Scheduling in the Time of COVID: How CSU’s Tenth Straight Win Materialized


Here are some news and notes from what’s been, to say the least, an unconventional two weeks for Cleveland State women’s basketball.

CSU Buries OCU to Remain Unbeaten

With its 104-51 win over NAIA school Ohio Christian on Saturday, Cleveland State climbed to an official 9-0, and 7-0 in games that actually took place. While a three-ball-loving OCU squad offered some pushback, particularly late in the first quarter when a Rachel Bolyard layup cut the CSU margin to just 18-15, Deja Williams immediately followed with a buzzer-beating three to signal the beginning of the end of the Trailblazers.

The victory, paced by Gabby Smith’s 23 points, along with Nadia Dumas’ 17 points with seven rebounds, was the 13th time in program history that the Vikings exceeded 100 points. CSU also tied a program record with 31 assists (on 42 made field goals), and extended its winning streak to ten, one shy of the program record set during the 2019-20 season.

COVID and the fact that forfeits typically aren’t counted towards winning streaks cost the program the distinction of holding the longest winning streak in the country, a claim it was able to make earlier this season. Nevertheless, the Vikings remain one of only seven unbeaten teams in the country headed into its Tuesday night contest against former Horizon League rival Loyola Chicago.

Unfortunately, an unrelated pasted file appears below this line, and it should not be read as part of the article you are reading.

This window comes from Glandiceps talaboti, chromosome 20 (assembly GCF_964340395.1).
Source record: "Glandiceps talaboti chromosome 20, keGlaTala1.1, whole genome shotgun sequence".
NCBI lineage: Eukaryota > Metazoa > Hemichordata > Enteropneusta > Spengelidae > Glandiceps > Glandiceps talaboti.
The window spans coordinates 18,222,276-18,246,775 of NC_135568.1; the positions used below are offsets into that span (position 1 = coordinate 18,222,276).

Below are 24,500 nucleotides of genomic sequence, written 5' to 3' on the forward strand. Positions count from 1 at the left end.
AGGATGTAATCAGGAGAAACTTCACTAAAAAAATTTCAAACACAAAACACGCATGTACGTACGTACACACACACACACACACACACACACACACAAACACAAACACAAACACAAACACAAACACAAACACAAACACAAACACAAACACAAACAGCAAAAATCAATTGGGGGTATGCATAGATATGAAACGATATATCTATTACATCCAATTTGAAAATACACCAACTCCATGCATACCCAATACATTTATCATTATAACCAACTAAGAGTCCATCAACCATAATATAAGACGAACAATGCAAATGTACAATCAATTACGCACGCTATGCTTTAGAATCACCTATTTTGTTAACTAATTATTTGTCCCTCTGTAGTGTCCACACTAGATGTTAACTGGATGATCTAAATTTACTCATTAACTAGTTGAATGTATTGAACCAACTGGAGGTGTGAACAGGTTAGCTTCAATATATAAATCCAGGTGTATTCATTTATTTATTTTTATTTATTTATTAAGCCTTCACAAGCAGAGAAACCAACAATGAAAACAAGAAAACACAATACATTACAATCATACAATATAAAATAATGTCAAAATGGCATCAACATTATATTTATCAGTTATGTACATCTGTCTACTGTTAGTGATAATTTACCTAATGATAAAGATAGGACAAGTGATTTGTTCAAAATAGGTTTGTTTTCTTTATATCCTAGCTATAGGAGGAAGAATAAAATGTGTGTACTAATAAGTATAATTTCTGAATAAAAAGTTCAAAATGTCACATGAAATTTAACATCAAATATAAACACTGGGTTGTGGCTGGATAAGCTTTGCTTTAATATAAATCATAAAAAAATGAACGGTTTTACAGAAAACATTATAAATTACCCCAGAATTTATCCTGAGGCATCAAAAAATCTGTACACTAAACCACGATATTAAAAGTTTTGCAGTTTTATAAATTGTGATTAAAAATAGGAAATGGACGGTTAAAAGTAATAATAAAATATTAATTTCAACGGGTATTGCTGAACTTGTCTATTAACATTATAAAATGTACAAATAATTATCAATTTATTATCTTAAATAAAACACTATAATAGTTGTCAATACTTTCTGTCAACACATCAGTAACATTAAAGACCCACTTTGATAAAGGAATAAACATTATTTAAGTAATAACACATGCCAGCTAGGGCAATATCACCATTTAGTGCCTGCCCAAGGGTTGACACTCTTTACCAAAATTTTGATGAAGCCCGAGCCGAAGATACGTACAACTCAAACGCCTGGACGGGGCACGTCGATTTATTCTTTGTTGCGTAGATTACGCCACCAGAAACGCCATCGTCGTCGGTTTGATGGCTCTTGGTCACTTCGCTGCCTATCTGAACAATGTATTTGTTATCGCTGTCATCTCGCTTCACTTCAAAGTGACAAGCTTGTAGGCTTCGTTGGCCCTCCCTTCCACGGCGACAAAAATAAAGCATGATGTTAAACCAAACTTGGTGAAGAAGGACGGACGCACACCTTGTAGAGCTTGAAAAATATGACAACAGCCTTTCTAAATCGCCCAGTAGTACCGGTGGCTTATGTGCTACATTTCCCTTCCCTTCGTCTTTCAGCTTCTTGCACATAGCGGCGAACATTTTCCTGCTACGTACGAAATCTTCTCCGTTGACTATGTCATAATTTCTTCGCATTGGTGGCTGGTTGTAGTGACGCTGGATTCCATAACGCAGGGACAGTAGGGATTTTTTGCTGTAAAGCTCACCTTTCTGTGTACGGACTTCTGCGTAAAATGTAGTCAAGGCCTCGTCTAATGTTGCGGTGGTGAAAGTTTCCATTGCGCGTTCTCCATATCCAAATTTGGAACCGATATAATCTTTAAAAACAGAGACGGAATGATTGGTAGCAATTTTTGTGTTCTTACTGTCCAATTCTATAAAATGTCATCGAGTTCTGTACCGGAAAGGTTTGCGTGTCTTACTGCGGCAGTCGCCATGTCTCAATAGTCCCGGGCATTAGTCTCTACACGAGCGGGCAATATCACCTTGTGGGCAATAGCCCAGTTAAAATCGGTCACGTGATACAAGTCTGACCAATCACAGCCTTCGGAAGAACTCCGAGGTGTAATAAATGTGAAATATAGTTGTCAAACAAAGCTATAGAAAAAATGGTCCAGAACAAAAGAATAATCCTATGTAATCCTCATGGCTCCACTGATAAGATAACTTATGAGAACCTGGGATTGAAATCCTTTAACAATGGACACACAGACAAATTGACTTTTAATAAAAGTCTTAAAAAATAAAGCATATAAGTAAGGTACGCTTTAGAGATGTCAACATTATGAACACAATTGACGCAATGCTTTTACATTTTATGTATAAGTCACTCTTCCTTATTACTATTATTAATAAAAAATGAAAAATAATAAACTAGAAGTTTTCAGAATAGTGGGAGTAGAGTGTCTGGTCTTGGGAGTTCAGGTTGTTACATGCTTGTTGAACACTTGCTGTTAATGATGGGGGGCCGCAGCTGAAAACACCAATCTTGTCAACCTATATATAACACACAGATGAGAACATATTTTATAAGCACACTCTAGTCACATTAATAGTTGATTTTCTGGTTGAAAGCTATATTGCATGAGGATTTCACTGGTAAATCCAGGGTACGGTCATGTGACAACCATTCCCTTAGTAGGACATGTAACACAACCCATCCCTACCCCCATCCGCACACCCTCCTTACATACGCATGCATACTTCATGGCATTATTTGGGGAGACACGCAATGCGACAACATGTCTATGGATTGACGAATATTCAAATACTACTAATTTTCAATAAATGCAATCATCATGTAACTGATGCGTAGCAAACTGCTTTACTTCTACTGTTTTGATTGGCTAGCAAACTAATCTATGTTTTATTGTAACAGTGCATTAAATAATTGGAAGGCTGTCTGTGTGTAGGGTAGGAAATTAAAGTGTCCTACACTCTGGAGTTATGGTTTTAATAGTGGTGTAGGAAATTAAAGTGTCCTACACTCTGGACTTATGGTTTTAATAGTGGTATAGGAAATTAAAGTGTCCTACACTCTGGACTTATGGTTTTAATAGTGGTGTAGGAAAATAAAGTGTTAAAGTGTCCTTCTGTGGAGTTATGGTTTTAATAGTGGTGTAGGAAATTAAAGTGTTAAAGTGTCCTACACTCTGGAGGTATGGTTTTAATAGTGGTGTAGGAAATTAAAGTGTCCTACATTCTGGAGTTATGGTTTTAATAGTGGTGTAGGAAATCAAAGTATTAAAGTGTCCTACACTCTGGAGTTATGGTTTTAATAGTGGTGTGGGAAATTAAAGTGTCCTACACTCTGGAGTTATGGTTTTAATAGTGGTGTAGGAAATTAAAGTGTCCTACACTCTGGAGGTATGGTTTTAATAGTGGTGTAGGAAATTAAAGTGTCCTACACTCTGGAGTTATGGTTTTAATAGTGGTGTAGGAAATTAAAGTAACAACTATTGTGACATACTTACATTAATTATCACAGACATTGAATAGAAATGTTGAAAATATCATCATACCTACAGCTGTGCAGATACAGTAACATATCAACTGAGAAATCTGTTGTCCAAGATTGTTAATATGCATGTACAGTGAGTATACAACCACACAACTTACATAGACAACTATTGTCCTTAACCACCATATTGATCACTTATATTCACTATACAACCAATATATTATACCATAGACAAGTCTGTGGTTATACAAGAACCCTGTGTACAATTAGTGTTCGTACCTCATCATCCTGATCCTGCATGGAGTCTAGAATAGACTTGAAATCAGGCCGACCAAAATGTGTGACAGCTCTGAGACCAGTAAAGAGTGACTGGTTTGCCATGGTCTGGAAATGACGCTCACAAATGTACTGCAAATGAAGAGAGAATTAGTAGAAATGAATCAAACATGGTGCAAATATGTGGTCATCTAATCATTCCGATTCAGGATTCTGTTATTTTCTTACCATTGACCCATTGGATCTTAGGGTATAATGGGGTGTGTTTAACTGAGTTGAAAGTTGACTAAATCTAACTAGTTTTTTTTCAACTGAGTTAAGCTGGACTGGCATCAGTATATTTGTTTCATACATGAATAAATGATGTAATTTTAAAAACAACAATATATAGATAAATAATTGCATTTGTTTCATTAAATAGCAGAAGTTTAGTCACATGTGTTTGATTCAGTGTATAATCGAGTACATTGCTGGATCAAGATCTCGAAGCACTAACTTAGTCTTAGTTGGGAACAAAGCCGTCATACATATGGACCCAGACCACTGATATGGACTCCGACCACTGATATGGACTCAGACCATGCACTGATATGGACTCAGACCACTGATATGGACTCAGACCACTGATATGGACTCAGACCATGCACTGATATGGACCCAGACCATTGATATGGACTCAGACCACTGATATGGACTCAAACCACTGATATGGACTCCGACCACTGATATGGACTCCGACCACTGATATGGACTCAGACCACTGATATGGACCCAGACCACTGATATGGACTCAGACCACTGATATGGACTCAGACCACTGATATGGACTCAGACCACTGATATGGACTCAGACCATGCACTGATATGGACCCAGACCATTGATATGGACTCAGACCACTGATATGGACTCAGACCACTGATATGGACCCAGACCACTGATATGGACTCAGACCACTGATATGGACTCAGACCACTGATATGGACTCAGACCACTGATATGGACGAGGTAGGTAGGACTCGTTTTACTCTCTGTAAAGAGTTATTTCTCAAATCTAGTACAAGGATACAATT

Of those other six, top-ranked South Carolina is scheduled for a showdown with Stanford on Tuesday, while North Carolina puts their record on the line against Alabama State.

A Routine Crisis

Assistant coach Bob Dunn had quite the week after finding out that Hofstra, the Vikings opponent initially scheduled for Saturday, would be unable to make the trip to Cleveland due to COVID protocols. Dunn, who handles the team’s scheduling, was forced into emergency action on Tuesday or Wednesday when finding out that the Pride had been shut down.

It’s a situation that’s unfortunately become common in COVID times – in fact, of five games involving Horizon League teams scheduled for Saturday, only two went off exactly as planned. Sometimes, the circumstances dictate that the game be declared a washout with no substitute necessary, as has happened for three CSU games this season. Other times, coaches and staffers need to scramble to find something, anything.

Even in this second COVID season, there really isn’t an established playbook for scheduling a game on short notice. Coaches sometimes take to Twitter and throw their game request out into cyberspace, which stands a decent chance of working if you’re someone with the profile of Rick Pitino and offering a game at Madison Square Garden, but typically communications are more of an off-the-record volume game.

“[Dunn] did an incredible job with it,” head coach Chris Kielsmeier said. “The next day or two [after learning of Hofstra’s situation], we focused on all NCAA Division I, Division II schools and weren’t looking at anybody else. After we were striking out left and right, every which way possible, the next day, Thursday morning, Coach Dunn sent an email to every NAIA school in the state of Ohio, asking them if they were available to play this weekend.”

Sometimes it works out, sometimes it doesn’t. At the same time Cleveland State was asking around, so was IUPUI. The Jaguars, like CSU, had a COVID stricken opponent for Saturday (Eastern Michigan) and undoubtedly, the outreach of the schools in neighboring states overlapped at least once. IUPUI did not end up playing a game on Saturday.